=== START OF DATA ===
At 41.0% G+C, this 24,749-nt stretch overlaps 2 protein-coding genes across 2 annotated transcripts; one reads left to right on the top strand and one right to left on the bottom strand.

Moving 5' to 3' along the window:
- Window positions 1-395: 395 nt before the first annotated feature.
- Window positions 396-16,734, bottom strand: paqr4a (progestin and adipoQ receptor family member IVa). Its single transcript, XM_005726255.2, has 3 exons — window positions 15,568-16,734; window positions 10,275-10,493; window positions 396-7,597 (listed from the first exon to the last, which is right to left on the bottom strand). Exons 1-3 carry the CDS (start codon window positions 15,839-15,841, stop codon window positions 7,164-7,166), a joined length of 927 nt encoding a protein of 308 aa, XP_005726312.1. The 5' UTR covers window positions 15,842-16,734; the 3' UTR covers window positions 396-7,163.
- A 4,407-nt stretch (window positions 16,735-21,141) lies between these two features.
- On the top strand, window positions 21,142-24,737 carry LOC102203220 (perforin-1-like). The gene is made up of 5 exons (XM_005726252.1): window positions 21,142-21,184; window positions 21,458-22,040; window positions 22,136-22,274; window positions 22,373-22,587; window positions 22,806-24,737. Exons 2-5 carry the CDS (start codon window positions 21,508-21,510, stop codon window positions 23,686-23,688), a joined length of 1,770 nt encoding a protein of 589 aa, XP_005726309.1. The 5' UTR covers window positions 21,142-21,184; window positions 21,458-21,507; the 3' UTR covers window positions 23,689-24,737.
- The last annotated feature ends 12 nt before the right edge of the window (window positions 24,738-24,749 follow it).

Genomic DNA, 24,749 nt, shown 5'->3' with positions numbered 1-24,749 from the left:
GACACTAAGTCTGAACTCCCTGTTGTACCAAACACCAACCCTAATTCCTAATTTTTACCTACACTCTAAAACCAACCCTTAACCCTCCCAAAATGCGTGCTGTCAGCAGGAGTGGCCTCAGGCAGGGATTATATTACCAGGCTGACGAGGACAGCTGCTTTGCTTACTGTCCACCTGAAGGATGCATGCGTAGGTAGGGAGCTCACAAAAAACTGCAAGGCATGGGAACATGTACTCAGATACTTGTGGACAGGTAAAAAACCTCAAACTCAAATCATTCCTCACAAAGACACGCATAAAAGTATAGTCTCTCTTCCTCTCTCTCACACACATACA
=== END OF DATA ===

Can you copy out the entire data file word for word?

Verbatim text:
At 41.0% G+C, this 24,749-nt stretch overlaps 2 protein-coding genes across 2 annotated transcripts; one reads left to right on the top strand and one right to left on the bottom strand.

Moving 5' to 3' along the window:
- Window positions 1-395: 395 nt before the first annotated feature.
- Window positions 396-16,734, bottom strand: paqr4a (progestin and adipoQ receptor family member IVa). Its single transcript, XM_005726255.2, has 3 exons — window positions 15,568-16,734; window positions 10,275-10,493; window positions 396-7,597 (listed from the first exon to the last, which is right to left on the bottom strand). Exons 1-3 carry the CDS (start codon window positions 15,839-15,841, stop codon window positions 7,164-7,166), a joined length of 927 nt encoding a protein of 308 aa, XP_005726312.1. The 5' UTR covers window positions 15,842-16,734; the 3' UTR covers window positions 396-7,163.
- A 4,407-nt stretch (window positions 16,735-21,141) lies between these two features.
- On the top strand, window positions 21,142-24,737 carry LOC102203220 (perforin-1-like). The gene is made up of 5 exons (XM_005726252.1): window positions 21,142-21,184; window positions 21,458-22,040; window positions 22,136-22,274; window positions 22,373-22,587; window positions 22,806-24,737. Exons 2-5 carry the CDS (start codon window positions 21,508-21,510, stop codon window positions 23,686-23,688), a joined length of 1,770 nt encoding a protein of 589 aa, XP_005726309.1. The 5' UTR covers window positions 21,142-21,184; window positions 21,458-21,507; the 3' UTR covers window positions 23,689-24,737.
- The last annotated feature ends 12 nt before the right edge of the window (window positions 24,738-24,749 follow it).

Genomic DNA, 24,749 nt, shown 5'->3' with positions numbered 1-24,749 from the left:
GACACTAAGTCTGAACTCCCTGTTGTACCAAACACCAACCCTAATTCCTAATTTTTACCTACACTCTAAAACCAACCCTTAACCCTCCCAAAATGCGTGCTGTCAGCAGGAGTGGCCTCAGGCAGGGATTATATTACCAGGCTGACGAGGACAGCTGCTTTGCTTACTGTCCACCTGAAGGATGCATGCGTAGGTAGGGAGCTCACAAAAAACTGCAAGGCATGGGAACATGTACTCAGATACTTGTGGACAGGTAAAAAACCTCAAACTCAAATCATTCCTCACAAAGACACGCATAAAAGTATAGTCTCTCTTCCTCTCTCTCACACACATACA